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8 murders in Syrian camp in one month: Kurds


The picture shows civilians taking refuge in camps along the border between Turkey and Syria’s northwestern border. (Photo by Mohamed Said/Anadolu Agency via Getty Images)

  • Last month, at least eight people were killed in Olkhor, Hassek.
  • The city is home to approximately 62,000 people, most of whom are women and children.
  • According to reports, the people killed were nationals of Syria and Iraq.

Kurdish militants said on Tuesday that at least eight murders occurred in a camp in northeastern Syria that houses relatives of the Islamic State organization last month, the latest in dozens of such killings since January.

The Kurdish army has been working hard to maintain security in the huge tent city of Al-Hol, which has approximately 62,000 people, most of whom are women and children.

The United Nations warned that radicalization may occur within the camp, which placed Syrians, Iraqis and approximately 10,000 foreign women and children associated with ISIS in a separate annex.

The Kurdish-led Syrian Democratic Forces stated that in June this year, the Islamic State organization in Al-Hol “performed more killings of residents far from the organization’s extremist ideas.”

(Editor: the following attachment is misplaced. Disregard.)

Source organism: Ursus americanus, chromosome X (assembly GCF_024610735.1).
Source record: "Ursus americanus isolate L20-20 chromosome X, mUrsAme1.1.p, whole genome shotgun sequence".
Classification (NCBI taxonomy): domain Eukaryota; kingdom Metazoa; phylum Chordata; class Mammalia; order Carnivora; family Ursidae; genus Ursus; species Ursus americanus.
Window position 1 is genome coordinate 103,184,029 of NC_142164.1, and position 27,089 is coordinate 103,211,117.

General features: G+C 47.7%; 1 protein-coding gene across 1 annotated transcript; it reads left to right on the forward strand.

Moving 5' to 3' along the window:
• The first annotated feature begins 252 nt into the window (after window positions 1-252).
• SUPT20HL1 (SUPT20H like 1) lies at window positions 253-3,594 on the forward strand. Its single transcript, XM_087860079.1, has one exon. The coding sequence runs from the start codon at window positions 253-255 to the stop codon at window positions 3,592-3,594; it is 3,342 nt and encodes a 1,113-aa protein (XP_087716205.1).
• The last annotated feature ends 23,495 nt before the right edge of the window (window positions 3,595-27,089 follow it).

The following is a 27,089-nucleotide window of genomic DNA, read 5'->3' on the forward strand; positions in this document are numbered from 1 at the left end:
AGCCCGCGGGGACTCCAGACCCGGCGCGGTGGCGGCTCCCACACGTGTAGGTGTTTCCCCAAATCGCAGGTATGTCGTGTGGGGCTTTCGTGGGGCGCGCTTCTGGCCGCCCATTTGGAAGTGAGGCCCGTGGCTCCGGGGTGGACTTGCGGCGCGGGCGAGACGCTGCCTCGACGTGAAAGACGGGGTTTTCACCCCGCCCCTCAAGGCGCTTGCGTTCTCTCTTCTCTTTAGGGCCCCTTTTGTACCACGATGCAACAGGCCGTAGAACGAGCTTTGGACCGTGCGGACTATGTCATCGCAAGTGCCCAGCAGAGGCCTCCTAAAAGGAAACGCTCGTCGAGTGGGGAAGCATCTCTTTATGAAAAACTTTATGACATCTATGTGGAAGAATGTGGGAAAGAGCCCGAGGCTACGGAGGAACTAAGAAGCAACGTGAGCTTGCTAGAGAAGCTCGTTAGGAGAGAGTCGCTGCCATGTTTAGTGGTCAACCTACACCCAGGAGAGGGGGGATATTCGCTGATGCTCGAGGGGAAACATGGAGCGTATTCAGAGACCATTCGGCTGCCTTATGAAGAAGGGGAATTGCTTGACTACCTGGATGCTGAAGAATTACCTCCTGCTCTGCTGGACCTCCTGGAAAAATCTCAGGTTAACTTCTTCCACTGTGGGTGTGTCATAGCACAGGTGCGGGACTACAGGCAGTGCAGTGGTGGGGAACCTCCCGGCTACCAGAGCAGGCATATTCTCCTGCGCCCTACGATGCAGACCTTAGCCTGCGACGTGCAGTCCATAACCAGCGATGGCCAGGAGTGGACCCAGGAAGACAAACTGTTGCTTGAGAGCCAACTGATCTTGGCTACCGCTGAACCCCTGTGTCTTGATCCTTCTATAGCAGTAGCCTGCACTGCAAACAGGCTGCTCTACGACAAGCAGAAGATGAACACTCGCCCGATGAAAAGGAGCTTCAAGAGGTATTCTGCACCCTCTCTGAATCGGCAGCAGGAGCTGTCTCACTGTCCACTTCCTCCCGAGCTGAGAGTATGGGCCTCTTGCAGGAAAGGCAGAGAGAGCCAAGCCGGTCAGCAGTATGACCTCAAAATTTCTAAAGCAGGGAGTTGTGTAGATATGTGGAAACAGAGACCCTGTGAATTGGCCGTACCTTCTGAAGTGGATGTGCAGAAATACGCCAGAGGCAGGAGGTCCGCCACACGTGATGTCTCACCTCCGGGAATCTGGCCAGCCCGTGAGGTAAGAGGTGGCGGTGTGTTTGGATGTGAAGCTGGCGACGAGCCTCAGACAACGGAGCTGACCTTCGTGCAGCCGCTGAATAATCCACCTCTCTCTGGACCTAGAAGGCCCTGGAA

It said eight people of Syrian and Iraqi nationality were shot dead, including a 16-year-old Iraqi refugee and two 17- and 23-year-old Syrian sisters. A Russian woman was injured.

The SDF also added that in June, 42 women and men of different nationalities and 43 children tried to sneak themselves out of the camp.

Read also | The Syrian regime shelled Idlib, killing 9 people, monitoring report

In early April, the Self-Defense Forces stated that they had captured 125 suspected Islamic State members during a security raid in Al-Hol in Hasakah.

At the time, the organization stated that there had been 47 killings in the three months since the beginning of this year.

The Syrian Kurds detained thousands of suspected Islamic State fighters and their relatives in prison after expelling jihadists from the last territory they controlled in 2019.

The Kurdish authorities have repeatedly urged the international community to repatriate their nationals, but so far, most countries have only recovered some children.

Outside the refugee camp, the ICRC last week warned the Kurdish authorities about the detention of “hundreds of children” in adult prisons.

The Kurds responded by urging the international community to help set up more rehabilitation centers for minors associated with extremists.

IS occupied most of Syria and neighboring Iraq in 2014, and subsequent military offensives led to its defeat in the eastern Syrian territory in March 2019.

However, jihadist latent groups continue to launch regular attacks in the two countries.



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